Bungalows are warm, cozy, comforting and inviting, so it's no surprise that every generation over the last century has continued to rediscover the style.
The name bungalow is derived from the word bangala, referring to the indigenous British colonial houses of the Bengal region of India. These one-story houses either sat right on the ground or were suspended on wooden poles to protect the structure from animals and floods.
Bungalows are characterized by many windows, deep overhangs, dark woods and rooms open to one another. Modern versions, built between 1900 and 1940, almost always kept the wonderful deep front porches that sometimes worked as extra rooms. The woodworking was uniquely expressed in window trims, ceiling moldings and baseboards, built-in china cabinets, doors, window seats and built-in bookcases.
Today anyone hoping to refurbish one of these older homes must struggle with how to blend modern appliances and conveniences into a home originally designed for a wood stove. The original bungalow kitchen was designed as an austere, purely functional room relegated to the back of the house and cut off by a door.
A good place to look for detailed information about this process is "The New Bungalow Kitchen," a new book by architect Peter LaBau (The Taunton Press). This book outlines the historical roots of the Arts and Crafts movement, reviews typical floor plans and even includes photos or sketches of original kitchens.
Simplicity and functionality are revealed to be at the heart of the movement. This means combining such elements as warm wood and practical function that still appeal to the modern homeowner. In evaluating homes from Pasadena to Maine and from Seattle to Memphis, LaBau guides the reader in a step-by-step way.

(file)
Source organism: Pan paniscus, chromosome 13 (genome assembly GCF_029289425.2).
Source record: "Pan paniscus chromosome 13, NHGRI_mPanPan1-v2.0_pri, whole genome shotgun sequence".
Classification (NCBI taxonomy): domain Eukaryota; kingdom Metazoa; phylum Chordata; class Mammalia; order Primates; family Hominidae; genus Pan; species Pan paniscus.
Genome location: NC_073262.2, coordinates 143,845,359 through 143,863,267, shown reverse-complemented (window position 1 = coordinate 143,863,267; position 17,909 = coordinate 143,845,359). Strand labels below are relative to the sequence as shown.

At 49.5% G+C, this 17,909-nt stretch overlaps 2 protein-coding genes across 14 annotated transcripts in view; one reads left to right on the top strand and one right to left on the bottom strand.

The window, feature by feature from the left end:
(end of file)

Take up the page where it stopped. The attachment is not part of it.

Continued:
He explains that brand-new appliances are actually quite workable in these old-fashioned kitchens. Numerous small appliances, such as 30-inch-wide by 24-inch-deep refrigerators, would do the job. Other possibilities are dishwasher drawers that are small and easily placed for increased function, and freezer drawers and 24-inch-wide pro-style ranges.
The 30-inch-wide range shown in the photograph here sits up on little legs reminiscent of those of a wood-burning stove or a 1930s Magic Chef range. In this 1913 bungalow kitchen, the modern farmhouse sink is a perfect choice.
So-called subway tile provides a perfect tie back to the period. Wood-tone cabinetry honors the very heart of the Arts and Crafts-style. One addition to this kitchen that reflects its contemporary functionality is the narrow butcher-block island, appropriately sized for a smallish kitchen.
The book gives tips on features such as swivel-joint faucets, counter surfaces and other types of tile selections.
The book makes for fun reading because the author also illustrates how lighting progressed through the 1920s and 1930s and explains why the ceiling-mounted fixture is a perfect choice for a bungalow-style kitchen today. He also covers other details, such as bead board, doors, muntins in windows, stained glass and sinks, shown in the book with some of the original advertisements. *
Christine Brun, ASID, is a San Diego-based interior designer and the author of "Big Ideas for Small Spaces." Send questions and comments to her by e-mail at email@example.com.